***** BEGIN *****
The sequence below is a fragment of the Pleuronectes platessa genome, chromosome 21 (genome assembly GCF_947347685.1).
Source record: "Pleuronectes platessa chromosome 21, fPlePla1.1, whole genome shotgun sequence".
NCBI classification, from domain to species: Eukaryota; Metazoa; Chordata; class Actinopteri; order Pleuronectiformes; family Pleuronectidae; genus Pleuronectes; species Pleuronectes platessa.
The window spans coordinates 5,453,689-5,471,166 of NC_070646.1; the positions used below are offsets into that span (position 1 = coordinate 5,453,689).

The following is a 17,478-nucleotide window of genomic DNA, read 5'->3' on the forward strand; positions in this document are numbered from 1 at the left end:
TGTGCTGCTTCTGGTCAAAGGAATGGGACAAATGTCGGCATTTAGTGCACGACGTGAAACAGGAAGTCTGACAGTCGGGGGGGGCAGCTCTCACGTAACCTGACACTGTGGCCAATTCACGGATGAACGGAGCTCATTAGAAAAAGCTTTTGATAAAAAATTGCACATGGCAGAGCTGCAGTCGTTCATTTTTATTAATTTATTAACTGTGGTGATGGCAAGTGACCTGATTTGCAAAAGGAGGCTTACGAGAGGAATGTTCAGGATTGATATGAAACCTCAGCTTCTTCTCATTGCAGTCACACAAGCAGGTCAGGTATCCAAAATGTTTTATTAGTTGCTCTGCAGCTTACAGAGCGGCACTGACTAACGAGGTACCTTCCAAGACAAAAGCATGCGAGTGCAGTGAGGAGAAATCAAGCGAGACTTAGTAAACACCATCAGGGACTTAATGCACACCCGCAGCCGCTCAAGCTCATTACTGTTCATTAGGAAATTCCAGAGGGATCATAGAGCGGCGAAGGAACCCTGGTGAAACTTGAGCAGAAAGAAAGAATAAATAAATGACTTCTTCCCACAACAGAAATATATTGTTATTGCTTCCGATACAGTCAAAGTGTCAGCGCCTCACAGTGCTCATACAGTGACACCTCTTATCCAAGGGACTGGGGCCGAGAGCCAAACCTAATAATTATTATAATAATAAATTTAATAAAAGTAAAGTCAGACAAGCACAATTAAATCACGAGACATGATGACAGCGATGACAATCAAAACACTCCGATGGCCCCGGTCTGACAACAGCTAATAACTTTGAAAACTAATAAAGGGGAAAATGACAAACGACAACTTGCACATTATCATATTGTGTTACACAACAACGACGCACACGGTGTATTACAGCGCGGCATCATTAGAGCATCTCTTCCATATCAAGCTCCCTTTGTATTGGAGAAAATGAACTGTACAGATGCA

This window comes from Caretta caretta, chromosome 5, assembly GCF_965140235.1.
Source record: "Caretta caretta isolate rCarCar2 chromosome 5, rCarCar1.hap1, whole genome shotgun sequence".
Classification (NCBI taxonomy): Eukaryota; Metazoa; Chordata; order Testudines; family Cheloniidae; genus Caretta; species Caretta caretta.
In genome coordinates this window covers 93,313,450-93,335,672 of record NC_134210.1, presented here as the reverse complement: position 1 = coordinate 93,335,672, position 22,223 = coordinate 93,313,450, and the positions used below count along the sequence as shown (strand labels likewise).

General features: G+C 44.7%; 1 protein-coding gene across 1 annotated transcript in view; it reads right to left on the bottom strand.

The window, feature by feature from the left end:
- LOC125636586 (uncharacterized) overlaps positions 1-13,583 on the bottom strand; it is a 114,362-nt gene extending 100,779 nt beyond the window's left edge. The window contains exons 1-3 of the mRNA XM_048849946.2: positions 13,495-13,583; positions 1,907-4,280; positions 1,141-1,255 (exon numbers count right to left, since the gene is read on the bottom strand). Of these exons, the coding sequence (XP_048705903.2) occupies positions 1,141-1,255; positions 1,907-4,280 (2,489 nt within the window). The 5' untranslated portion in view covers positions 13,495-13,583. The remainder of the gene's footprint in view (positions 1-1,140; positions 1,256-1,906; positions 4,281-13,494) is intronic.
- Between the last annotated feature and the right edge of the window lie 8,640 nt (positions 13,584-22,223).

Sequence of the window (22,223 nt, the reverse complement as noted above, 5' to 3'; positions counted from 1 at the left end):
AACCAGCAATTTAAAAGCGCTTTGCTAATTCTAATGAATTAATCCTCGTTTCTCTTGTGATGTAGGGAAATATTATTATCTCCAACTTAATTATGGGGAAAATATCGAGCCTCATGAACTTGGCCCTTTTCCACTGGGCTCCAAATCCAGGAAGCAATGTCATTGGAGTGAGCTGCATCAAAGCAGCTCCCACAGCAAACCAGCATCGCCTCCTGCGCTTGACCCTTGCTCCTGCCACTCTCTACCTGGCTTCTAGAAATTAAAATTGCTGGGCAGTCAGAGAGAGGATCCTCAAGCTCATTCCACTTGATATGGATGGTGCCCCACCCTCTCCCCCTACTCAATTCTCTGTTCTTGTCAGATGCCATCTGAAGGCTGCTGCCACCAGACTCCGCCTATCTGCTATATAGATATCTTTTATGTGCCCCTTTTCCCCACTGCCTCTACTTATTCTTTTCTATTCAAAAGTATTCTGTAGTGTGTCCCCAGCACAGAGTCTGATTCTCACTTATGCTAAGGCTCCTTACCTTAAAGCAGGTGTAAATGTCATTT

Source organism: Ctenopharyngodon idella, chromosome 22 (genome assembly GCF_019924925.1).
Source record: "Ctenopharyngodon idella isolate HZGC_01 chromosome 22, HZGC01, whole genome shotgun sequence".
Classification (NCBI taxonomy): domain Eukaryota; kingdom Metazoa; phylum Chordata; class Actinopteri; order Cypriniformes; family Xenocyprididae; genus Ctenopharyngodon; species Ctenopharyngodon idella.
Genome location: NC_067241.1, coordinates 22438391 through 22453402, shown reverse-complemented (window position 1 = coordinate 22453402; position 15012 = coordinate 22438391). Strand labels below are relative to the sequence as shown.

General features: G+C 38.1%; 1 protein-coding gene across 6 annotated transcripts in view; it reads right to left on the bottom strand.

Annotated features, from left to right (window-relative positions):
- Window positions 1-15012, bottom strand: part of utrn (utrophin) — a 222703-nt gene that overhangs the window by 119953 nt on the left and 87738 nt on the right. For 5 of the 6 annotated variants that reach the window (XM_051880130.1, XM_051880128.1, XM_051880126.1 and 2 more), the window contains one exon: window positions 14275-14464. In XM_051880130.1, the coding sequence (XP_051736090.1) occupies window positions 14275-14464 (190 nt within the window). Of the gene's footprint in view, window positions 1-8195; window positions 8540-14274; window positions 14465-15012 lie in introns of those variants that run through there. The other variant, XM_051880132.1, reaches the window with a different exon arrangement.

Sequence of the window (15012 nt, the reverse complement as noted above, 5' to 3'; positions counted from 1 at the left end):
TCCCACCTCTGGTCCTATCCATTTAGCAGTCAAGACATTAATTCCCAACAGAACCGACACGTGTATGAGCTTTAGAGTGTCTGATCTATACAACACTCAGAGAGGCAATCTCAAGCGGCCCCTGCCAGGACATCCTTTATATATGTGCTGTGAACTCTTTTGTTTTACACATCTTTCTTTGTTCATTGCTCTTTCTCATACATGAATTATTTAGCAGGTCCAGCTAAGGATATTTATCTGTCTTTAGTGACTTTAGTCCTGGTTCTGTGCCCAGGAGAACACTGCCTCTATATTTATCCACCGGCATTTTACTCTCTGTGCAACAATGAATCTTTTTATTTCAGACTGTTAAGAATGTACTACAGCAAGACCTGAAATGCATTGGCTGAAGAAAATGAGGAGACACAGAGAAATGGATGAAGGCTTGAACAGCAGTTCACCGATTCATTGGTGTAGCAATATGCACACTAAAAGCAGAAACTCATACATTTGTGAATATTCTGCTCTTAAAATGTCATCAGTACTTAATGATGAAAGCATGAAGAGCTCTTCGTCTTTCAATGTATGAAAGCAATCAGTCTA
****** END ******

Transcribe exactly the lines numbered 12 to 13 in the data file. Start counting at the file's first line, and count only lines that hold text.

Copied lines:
The window, feature by feature from the left end:
- LOC125636586 (uncharacterized) overlaps positions 1-13,583 on the bottom strand; it is a 114,362-nt gene extending 100,779 nt beyond the window's left edge. The window contains exons 1-3 of the mRNA XM_048849946.2: positions 13,495-13,583; positions 1,907-4,280; positions 1,141-1,255 (exon numbers count right to left, since the gene is read on the bottom strand). Of these exons, the coding sequence (XP_048705903.2) occupies positions 1,141-1,255; positions 1,907-4,280 (2,489 nt within the window). The 5' untranslated portion in view covers positions 13,495-13,583. The remainder of the gene's footprint in view (positions 1-1,140; positions 1,256-1,906; positions 4,281-13,494) is intronic.